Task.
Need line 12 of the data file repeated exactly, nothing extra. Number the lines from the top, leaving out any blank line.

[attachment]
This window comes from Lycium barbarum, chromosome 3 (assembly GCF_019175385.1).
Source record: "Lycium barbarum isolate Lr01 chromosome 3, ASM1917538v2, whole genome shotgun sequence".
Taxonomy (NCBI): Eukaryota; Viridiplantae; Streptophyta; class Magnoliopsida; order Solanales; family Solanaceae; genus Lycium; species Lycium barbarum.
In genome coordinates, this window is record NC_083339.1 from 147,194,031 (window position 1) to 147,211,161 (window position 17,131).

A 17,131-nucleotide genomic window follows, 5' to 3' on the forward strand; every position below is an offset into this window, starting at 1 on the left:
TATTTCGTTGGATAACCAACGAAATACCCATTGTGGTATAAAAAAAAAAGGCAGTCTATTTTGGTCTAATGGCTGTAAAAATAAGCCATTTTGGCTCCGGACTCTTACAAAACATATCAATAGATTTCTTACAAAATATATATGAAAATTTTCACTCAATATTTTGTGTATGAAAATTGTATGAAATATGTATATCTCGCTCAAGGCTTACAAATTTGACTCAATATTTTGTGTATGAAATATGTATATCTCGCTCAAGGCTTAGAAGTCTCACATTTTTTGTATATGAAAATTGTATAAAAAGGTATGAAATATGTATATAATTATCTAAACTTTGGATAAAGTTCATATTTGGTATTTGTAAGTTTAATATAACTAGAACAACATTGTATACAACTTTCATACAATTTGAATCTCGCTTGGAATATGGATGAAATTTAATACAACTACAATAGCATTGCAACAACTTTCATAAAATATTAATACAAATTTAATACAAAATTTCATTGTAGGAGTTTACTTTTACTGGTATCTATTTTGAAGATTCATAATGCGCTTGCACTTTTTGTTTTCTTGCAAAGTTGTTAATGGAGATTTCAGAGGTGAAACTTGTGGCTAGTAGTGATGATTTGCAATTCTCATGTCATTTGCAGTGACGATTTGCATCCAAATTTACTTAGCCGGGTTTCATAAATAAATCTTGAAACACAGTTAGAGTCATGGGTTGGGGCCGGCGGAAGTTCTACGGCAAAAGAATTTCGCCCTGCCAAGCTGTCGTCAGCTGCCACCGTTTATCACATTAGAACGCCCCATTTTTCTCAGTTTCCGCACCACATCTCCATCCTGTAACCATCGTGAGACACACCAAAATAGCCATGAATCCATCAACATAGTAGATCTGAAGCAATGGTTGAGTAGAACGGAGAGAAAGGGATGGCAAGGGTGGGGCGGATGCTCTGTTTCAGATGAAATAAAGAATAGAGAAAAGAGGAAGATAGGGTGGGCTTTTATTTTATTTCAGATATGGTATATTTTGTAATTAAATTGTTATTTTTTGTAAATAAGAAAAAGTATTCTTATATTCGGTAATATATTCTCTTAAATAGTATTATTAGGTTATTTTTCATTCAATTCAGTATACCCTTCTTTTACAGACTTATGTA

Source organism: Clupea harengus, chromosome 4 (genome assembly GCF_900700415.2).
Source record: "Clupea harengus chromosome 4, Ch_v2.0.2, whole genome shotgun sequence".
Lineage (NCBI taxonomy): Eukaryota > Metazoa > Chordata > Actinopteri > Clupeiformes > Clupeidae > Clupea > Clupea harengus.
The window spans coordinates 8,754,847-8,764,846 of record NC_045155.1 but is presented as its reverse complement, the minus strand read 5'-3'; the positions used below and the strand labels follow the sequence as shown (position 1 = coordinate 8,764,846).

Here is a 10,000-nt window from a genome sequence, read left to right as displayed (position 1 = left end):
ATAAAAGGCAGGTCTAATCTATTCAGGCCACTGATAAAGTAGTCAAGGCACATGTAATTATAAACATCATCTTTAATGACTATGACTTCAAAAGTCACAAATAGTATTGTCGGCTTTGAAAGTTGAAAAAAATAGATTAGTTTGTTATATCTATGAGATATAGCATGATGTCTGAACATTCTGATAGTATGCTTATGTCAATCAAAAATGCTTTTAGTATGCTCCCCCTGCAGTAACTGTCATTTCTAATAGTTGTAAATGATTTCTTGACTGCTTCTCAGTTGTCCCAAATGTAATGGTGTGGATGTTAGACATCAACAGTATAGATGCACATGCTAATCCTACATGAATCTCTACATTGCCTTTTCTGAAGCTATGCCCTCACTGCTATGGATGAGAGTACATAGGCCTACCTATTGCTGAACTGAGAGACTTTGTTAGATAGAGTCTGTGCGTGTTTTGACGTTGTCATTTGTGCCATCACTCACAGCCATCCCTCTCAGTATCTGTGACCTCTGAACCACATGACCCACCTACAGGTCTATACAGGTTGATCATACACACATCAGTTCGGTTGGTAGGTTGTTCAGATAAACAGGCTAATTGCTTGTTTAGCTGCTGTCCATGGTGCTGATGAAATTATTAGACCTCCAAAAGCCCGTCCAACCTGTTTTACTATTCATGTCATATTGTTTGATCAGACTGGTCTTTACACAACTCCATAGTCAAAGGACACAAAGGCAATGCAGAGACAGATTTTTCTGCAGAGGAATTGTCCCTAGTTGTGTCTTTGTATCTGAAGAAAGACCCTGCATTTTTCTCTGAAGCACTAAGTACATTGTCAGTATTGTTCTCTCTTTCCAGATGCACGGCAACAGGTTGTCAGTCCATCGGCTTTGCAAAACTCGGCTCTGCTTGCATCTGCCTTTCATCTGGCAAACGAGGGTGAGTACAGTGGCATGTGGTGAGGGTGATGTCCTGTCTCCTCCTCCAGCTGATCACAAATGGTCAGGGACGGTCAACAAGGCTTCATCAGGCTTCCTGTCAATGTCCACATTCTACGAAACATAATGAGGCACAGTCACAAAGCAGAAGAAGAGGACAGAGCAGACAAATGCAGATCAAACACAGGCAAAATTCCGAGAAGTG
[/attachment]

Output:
ATAAAAGGCAGGTCTAATCTATTCAGGCCACTGATAAAGTAGTCAAGGCACATGTAATTATAAACATCATCTTTAATGACTATGACTTCAAAAGTCACAAATAGTATTGTCGGCTTTGAAAGTTGAAAAAAATAGATTAGTTTGTTATATCTATGAGATATAGCATGATGTCTGAACATTCTGATAGTATGCTTATGTCAATCAAAAATGCTTTTAGTATGCTCCCCCTGCAGTAACTGTCATTTCTAATAGTTGTAAATGATTTCTTGACTGCTTCTCAGTTGTCCCAAATGTAATGGTGTGGATGTTAGACATCAACAGTATAGATGCACATGCTAATCCTACATGAATCTCTACATTGCCTTTTCTGAAGCTATGCCCTCACTGCTATGGATGAGAGTACATAGGCCTACCTATTGCTGAACTGAGAGACTTTGTTAGATAGAGTCTGTGCGTGTTTTGACGTTGTCATTTGTGCCATCACTCACAGCCATCCCTCTCAGTATCTGTGACCTCTGAACCACATGACCCACCTACAGGTCTATACAGGTTGATCATACACACATCAGTTCGGTTGGTAGGTTGTTCAGATAAACAGGCTAATTGCTTGTTTAGCTGCTGTCCATGGTGCTGATGAAATTATTAGACCTCCAAAAGCCCGTCCAACCTGTTTTACTATTCATGTCATATTGTTTGATCAGACTGGTCTTTACACAACTCCATAGTCAAAGGACACAAAGGCAATGCAGAGACAGATTTTTCTGCAGAGGAATTGTCCCTAGTTGTGTCTTTGTATCTGAAGAAAGACCCTGCATTTTTCTCTGAAGCACTAAGTACATTGTCAGTATTGTTCTCTCTTTCCAGATGCACGGCAACAGGTTGTCAGTCCATCGGCTTTGCAAAACTCGGCTCTGCTTGCATCTGCCTTTCATCTGGCAAACGAGGGTGAGTACAGTGGCATGTGGTGAGGGTGATGTCCTGTCTCCTCCTCCAGCTGATCACAAATGGTCAGGGACGGTCAACAAGGCTTCATCAGGCTTCCTGTCAATGTCCACATTCTACGAAACATAATGAGGCACAGTCACAAAGCAGAAGAAGAGGACAGAGCAGACAAATGCAGATCAAACACAGGCAAAATTCCGAGAAGTG